Plus, how to handle rattlesnake encounters and prevent an attack.
Rattlesnakes may often be associated with imagery of the American Southwest, but they are actually found throughout North and South America. While the bite of an adult rattlesnake is rarely fatal to humans if treated properly, it’s important to watch out for the rattler when hiking or otherwise exploring the wilderness to avoid serious injury as well as disturbing the reptiles in their natural habitat.
How to identify a rattlesnake
As their name suggests, rattlesnakes are recognizable by the rattle on the end of their tail. If you’re near a rattlesnake, it will shake its tail and make a rattling noise to warn you to back off. Sometimes though, you may not see the distinct tail. “You may not see the rattle when it’s coiled up, so it could look like any other snake from afar,” says Dr. Cyrus Rangan, Assistant Medical Director at California Poison Control System and Medical Toxicologist at Children’s Hospital Los Angeles.
Additionally, you may not hear the rattle. In some cases, rattlesnakes have started rattling less to not attract the attention of humans who would kill them. Other key identifiers of the rattlesnake are their two fangs (most snakes just have rows of teeth), as well as the small pit in their head commonly shared among the group of snakes known as “pit vipers.”
What to do if you encounter a rattlesnake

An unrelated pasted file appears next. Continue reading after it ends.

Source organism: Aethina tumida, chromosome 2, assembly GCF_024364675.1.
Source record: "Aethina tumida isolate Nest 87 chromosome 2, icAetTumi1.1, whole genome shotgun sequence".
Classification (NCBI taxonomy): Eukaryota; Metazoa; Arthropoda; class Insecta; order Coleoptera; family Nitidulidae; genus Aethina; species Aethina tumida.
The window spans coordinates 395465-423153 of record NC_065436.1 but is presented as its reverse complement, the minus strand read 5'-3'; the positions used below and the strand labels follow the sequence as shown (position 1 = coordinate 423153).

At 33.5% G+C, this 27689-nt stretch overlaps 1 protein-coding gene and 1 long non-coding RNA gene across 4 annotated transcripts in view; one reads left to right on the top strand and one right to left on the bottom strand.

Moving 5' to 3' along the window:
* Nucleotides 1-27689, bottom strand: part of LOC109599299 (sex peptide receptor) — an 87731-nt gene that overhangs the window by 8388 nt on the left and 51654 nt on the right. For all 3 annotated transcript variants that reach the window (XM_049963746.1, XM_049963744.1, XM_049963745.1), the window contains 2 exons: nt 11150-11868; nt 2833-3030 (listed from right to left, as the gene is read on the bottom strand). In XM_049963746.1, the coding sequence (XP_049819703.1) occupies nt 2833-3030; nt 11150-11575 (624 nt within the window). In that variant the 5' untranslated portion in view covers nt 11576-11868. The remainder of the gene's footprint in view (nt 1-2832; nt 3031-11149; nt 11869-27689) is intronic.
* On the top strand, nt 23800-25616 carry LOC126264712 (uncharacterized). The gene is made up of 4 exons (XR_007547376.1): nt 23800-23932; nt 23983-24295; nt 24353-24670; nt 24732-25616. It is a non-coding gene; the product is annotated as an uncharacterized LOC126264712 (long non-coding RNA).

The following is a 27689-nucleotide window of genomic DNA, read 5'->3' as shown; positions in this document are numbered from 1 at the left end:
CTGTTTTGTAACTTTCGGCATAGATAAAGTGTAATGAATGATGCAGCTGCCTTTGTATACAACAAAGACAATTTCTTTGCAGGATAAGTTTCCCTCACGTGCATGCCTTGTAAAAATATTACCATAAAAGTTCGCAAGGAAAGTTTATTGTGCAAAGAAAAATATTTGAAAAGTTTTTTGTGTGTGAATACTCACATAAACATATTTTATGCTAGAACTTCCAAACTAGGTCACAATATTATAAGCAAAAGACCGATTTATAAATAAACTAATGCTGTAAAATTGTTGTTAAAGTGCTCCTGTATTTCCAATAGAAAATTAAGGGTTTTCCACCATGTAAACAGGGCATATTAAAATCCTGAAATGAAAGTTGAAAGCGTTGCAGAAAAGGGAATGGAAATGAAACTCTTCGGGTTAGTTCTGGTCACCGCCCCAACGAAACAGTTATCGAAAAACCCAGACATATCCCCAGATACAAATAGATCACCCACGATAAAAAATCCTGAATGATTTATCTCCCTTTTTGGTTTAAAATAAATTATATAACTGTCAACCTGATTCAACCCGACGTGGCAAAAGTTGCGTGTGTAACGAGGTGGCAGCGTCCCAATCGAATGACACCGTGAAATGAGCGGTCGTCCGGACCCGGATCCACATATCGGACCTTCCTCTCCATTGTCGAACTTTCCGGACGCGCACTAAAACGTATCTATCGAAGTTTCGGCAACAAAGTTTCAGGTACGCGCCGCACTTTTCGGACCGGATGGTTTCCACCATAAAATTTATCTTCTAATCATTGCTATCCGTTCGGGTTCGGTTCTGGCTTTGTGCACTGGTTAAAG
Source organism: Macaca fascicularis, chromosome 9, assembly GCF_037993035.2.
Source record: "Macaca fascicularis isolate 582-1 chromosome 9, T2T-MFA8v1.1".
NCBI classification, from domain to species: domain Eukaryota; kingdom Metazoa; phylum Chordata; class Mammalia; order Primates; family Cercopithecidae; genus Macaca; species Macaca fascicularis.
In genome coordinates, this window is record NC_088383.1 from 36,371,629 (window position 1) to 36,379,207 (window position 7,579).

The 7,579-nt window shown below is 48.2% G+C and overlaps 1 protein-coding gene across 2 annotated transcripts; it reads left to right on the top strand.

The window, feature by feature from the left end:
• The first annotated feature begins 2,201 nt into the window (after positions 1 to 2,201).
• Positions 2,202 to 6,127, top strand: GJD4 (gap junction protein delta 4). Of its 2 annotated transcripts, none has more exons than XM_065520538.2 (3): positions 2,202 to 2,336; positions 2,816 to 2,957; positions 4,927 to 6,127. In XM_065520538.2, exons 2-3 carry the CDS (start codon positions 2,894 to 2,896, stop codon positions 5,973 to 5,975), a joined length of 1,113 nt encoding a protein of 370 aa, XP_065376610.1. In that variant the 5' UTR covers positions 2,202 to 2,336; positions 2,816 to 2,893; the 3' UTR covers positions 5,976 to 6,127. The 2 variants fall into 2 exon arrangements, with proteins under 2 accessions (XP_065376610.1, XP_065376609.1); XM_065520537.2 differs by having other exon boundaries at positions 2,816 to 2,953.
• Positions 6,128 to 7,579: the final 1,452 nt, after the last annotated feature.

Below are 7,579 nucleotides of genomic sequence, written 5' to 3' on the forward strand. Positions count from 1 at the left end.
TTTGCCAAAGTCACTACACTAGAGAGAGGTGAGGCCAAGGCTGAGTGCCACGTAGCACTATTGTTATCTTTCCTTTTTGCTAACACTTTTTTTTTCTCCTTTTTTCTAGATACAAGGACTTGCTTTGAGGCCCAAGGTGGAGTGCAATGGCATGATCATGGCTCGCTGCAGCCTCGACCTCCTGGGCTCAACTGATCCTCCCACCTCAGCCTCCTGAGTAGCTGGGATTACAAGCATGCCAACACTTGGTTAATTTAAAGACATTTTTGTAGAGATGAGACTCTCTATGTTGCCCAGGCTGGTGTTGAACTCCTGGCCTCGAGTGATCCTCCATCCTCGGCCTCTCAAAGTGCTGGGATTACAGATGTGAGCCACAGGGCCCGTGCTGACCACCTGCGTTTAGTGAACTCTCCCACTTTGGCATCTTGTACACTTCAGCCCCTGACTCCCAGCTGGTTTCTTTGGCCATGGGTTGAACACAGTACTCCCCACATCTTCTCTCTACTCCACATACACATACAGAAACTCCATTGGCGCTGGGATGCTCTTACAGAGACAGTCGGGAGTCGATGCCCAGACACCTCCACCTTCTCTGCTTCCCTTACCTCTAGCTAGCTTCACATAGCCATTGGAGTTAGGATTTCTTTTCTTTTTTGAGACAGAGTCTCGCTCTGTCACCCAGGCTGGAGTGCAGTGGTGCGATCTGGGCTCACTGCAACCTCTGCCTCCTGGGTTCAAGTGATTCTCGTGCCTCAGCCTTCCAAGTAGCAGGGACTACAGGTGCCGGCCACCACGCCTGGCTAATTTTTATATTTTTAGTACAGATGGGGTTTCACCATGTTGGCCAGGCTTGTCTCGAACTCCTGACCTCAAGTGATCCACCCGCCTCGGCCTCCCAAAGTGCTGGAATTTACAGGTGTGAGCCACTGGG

The most important thing when you come across a rattlesnake is to remain calm. “Rattlesnakes are not an aggressive snake. They won’t hunt you down,” says Dr. Elizabeth Fagan, Medical Director of the Emergency Department and Emergency Medical Physician at Baylor Scott & White Medical Center in McKinney, Texas. “I don’t think I’ve ever had a rattlesnake bite case where the person wouldn’t leave the snake alone.”
Don’t approach the snake; back up and wait for it to slither away. “You don’t know how the snake feels about you getting too close, and what’s too close is up to the snake, not you,” says Dr. Rangan.
Who and where do rattlesnakes bite?
“The most common age group we tend to see bit is the young adult male, usually drunk. They’re trying to do something macho, or trying to protect their family by moving it,” says Dr. Rangan.
Dr. Fagan concurs. “Seventy-two percent of rattlesnake bites are to males, often intoxicated. Fifty percent occur when the person saw the snake and moved forward,” she says. Of course, it’s not just drunk guys; accidental bites happen all the time. Most rattlesnake bites occur on the foot or hand. Children might pick a rattlesnake up, not knowing what it is; and rattlers sometimes bite people on the foot who don’t realize the snake is nearby.
How dangerous are rattlesnake bites?